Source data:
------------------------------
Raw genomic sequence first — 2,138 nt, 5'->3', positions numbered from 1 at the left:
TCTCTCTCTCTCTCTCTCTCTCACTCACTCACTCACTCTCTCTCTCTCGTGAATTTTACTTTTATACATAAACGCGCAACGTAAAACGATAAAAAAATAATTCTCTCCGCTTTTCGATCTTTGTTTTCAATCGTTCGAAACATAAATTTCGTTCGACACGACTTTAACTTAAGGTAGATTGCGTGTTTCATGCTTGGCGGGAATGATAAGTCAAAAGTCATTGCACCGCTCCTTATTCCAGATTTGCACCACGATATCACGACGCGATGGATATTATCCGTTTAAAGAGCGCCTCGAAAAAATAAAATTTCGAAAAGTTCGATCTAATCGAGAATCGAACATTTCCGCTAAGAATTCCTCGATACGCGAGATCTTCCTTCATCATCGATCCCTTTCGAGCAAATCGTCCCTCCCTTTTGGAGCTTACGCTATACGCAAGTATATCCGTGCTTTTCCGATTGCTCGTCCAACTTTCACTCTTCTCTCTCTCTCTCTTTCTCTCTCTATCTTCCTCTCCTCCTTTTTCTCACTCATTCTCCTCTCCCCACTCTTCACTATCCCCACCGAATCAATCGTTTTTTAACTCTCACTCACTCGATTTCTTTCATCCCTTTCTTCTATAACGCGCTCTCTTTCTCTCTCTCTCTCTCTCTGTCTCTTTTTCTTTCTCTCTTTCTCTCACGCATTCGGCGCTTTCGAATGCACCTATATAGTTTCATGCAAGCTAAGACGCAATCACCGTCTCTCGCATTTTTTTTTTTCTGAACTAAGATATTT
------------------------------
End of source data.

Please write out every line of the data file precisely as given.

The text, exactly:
Raw genomic sequence first — 2,138 nt, 5'->3', positions numbered from 1 at the left:
TCTCTCTCTCTCTCTCTCTCTCACTCACTCACTCACTCTCTCTCTCTCGTGAATTTTACTTTTATACATAAACGCGCAACGTAAAACGATAAAAAAATAATTCTCTCCGCTTTTCGATCTTTGTTTTCAATCGTTCGAAACATAAATTTCGTTCGACACGACTTTAACTTAAGGTAGATTGCGTGTTTCATGCTTGGCGGGAATGATAAGTCAAAAGTCATTGCACCGCTCCTTATTCCAGATTTGCACCACGATATCACGACGCGATGGATATTATCCGTTTAAAGAGCGCCTCGAAAAAATAAAATTTCGAAAAGTTCGATCTAATCGAGAATCGAACATTTCCGCTAAGAATTCCTCGATACGCGAGATCTTCCTTCATCATCGATCCCTTTCGAGCAAATCGTCCCTCCCTTTTGGAGCTTACGCTATACGCAAGTATATCCGTGCTTTTCCGATTGCTCGTCCAACTTTCACTCTTCTCTCTCTCTCTCTTTCTCTCTCTATCTTCCTCTCCTCCTTTTTCTCACTCATTCTCCTCTCCCCACTCTTCACTATCCCCACCGAATCAATCGTTTTTTAACTCTCACTCACTCGATTTCTTTCATCCCTTTCTTCTATAACGCGCTCTCTTTCTCTCTCTCTCTCTCTCTGTCTCTTTTTCTTTCTCTCTTTCTCTCACGCATTCGGCGCTTTCGAATGCACCTATATAGTTTCATGCAAGCTAAGACGCAATCACCGTCTCTCGCATTTTTTTTTTTCTGAACTAAGATATTT